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Hospital bans holey Crocs
Hospital workers love their comfortable Crocs--those clog-style shoes with abundant ventilation that come in several bright colors.
Some detractors, on the other hand, think the hugely popular, rubber-like shoes are ugly.
At least one hospital is weighing in with a different opinion, and it has nothing to do with the shoes' comfort or style.
Mercy Hospital in Pittsburgh recently banned "the Beach," Croc Inc.'s most popular shoe style and other Croc-like shoes. The hospital fears that nurses and other hospital workers could injure themselves if they were to drop a syringe, because it could puncture the skin through the holes dotting the top of the shoe.
The hospital reportedly said that it has nothing in particular against the shoes that health care workers find ideal for long days spent on their feet. But the federal Occupational Safety and Health Administration requires the hospital to protect its workers from environmental hazards, the facility says.
A solution may be on the way.
Niwot, Colo.-based Crocs has reportedly worked with a nurse association to develop a shoe without holes and made to withstand any punishment health care professionals could encounter.
Public scrutiny just part of the job, ruling says
A Pennsylvania public official can't blame the messenger for his psychological injuries.
Joseph Rosenfeld, a community affairs assistant working for the mayor of Allentown, Pa., filed a workers compensation claim alleging that negative news stories about him caused psychological injuries including weight fluctuation and fear of leaving his house.
About 30 stories in a local paper alleged that Mr. Rosenfeld obstructed the relocation of a bus terminal to financially benefit his family, court records show. The stories also alleged he used his employer's telephone and fax machines for personal use.
A doctor supported Mr. Rosenfeld's 1996 workers comp claim that the newspaper stories caused psychiatric disorders. The doctor said Mr. Rosenfeld would require counseling to prevent post-traumatic stress disorder and depression that left him unable to work, court records show.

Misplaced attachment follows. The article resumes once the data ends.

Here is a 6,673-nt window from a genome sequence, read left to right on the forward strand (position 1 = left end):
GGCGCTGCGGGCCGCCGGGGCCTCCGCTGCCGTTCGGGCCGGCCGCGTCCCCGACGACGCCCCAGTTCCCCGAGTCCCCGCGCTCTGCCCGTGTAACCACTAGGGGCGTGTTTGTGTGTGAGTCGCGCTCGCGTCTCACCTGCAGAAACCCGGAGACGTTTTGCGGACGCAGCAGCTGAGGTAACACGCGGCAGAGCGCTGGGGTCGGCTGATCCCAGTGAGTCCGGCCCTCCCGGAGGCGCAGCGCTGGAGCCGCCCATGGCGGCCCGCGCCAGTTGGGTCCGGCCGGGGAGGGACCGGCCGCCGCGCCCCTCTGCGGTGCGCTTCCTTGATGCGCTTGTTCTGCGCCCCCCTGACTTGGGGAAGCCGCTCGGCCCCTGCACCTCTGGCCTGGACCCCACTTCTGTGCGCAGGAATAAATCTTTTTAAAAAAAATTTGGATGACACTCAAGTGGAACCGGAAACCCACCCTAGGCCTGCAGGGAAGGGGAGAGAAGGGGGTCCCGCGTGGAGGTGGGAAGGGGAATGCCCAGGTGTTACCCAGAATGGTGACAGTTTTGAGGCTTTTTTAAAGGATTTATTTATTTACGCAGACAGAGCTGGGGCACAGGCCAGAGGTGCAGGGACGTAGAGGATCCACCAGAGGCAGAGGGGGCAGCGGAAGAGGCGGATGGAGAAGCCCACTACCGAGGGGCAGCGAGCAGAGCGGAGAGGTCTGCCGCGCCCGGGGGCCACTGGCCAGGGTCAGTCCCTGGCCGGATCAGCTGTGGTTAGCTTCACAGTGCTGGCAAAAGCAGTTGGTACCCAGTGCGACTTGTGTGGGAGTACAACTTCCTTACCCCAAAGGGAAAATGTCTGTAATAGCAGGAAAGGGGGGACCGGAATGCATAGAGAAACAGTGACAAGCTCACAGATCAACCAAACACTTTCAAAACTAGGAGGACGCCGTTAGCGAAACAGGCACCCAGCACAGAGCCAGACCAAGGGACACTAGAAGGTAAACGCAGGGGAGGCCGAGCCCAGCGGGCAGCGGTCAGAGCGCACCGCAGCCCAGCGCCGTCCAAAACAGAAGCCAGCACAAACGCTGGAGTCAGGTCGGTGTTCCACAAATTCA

But a workers compensation judge, a workers comp appeals board and the Commonwealth Court of Pennsylvania all sided with Mr. Rosenfeld's employer, the City of Allentown, and denied his claim late last month.
Even if the news stories were misguided, as Mr. Rosenfeld contended, unfounded negative press scrutiny is a normal part of working as a public employee, especially one with a community affairs role, the appeals court stated.
Skip the meat and earn a premium discount
Brits who would take a newspaper-wrapped batch of fish and chips over other traditional Anglo fare like bangers or shepherd's pie may be eligible for a discount on their life insurance.
U.K.-based Animal Friends Insurance Services Ltd. recently announced it would take up to 10% off the premiums of vegetarians and fish-eaters because they are less likely to suffer from a range of chronic illnesses, including some cancers.
"The risk of vegetarians suffering from some cancers is reduced by up to 40% and from heart disease by up to 30%, but despite this they have to pay the same life insurance premiums as meat-eaters," AFI Managing Director Elaine Fairfax said in a statement.
"When it comes to life insurance, we believe that insurers should start to look at meat-eaters and nonmeat-eaters in a similar way to the way they look at smokers and nonsmokers," she added. "Hopefully others in the industry will follow our lead."
AFI, which puts its profits toward animal charities worldwide, writes coverage for pets in addition to its life insurance offering for humans.
Surveillance catches oily truth
A woman slipped up on her alleged attempt to scam a supermarket last week when the store's surveillance system caught her opening a bottle of olive oil and drizzling in on the floor just minutes before she faked a fall.
Luis Diaz, owner of the Neighbors Food Market in Sunrise, Fla., said he got suspicious after viewing a tape of the woman's fall and saw that she fell forward and not back. "When you slip, you usually fall back," he said.
He rewound the tape and saw that she poured oil on the floor, left that aisle for several minutes and returned to stage her fall. When a worker tried to help the woman up, she fell again. "She made a scene about it--had the ambulance come and everything."
Mr. Diaz said he purchased the $30,000 video recording system about six months ago and initially had doubts. "I thought, this is a lot of money," he said. "But it paid off in the end because right now, I could be getting sued."
Contributing: Roberto Ceniceros, Louise Esola, Joanne Wojcik